Most of us associate buying a home with one of the most significant and special times in life – especially when we’re talking about our first- home! When we first sign the papers for our newly purchased real estate, we’re often overwhelmed by a feeling of accomplishment, sophistication, and stability. These are all great feelings.  But problems happen even in Louisville and you have to consider what are you going to do if a foreclosure is filed.  This is how a Kentucky foreclosure works.

Owning a home comes at a constant monthly cost and sometimes it has unexpected expenses.  It is extremely easy to risk losing your newly bought house. This can be due to several factors such as lack of financial planning, organization, divorce, disability, death or loss of your job. In this article, we explain the foreclosure process for judicial states like Kentucky and examine in detail how it works. We will start by defining foreclosure, look at the types of foreclosure, and dive deeper into the process itself.

By the end of this read, you will be familiar with the stages of foreclosure, how it is processed, and its potential consequences. In other words, prepare to take on a journey that will equip you with enough information to fully understand the foreclosure process. After all, information is a valuable asset and can save you a ton of issues in the future. Remember that you can also download our bankruptcy manual if you want to go really deep on the topic.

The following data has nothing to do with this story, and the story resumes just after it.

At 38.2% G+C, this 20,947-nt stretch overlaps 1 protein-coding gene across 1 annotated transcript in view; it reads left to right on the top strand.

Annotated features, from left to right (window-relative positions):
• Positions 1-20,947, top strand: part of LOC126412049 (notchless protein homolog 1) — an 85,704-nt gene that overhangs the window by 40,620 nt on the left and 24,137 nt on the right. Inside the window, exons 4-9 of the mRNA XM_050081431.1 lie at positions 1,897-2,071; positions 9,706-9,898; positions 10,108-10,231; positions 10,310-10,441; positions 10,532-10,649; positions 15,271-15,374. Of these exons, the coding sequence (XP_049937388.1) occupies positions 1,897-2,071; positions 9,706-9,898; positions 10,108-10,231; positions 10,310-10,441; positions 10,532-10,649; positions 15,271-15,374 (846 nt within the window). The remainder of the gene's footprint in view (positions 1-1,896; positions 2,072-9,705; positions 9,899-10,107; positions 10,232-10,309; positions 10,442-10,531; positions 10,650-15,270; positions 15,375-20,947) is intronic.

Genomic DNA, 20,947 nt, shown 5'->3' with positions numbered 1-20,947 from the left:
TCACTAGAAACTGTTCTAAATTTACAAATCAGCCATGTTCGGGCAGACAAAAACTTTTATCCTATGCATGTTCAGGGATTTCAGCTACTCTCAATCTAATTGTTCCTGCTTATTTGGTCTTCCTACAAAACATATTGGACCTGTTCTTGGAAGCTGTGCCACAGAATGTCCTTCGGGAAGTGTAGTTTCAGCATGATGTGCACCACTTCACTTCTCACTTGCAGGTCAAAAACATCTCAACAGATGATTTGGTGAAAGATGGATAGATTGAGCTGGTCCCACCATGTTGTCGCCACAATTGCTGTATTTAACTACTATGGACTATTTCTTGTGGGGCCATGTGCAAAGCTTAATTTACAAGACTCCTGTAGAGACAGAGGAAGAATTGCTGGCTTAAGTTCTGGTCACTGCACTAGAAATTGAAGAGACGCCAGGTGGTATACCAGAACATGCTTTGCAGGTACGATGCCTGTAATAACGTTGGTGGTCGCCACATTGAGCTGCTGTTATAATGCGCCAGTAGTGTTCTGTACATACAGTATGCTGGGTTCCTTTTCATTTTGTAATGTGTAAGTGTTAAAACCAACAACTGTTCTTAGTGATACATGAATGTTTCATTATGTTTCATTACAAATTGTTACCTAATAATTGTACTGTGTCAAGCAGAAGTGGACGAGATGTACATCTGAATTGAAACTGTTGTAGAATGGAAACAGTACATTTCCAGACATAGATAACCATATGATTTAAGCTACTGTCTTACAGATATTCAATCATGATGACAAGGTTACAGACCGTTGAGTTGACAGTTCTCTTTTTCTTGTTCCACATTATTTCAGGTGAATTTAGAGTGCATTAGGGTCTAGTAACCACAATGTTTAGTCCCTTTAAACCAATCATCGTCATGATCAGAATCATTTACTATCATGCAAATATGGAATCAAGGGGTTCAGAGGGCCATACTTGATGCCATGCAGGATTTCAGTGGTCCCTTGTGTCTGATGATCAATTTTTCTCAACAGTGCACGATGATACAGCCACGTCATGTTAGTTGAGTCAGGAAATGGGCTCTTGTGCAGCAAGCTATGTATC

Foreclosure defined

Foreclosure seems complex and difficult.  It is, especially if you dig deep into all of the intricacies and segments which can work like a spider’s web. However, foreclosure can be easily understood from a practical point of view.

If we go for the extremely short and straightforward answer, we can say foreclosure is simply a home that once belonged to a homeowner but is now in the process of being sold by the court.  There are rules which require the bank to go through steps to foreclose.  If we look at Investopedia’s definition, we uncover foreclosure is professionally defined as:

“the legal process by which the court or lender takes control of a property, evicts the homeowner and sells the home after a homeowner is unable to make full principal and interest payments on his or her mortgage, as stipulated in the mortgage contract.”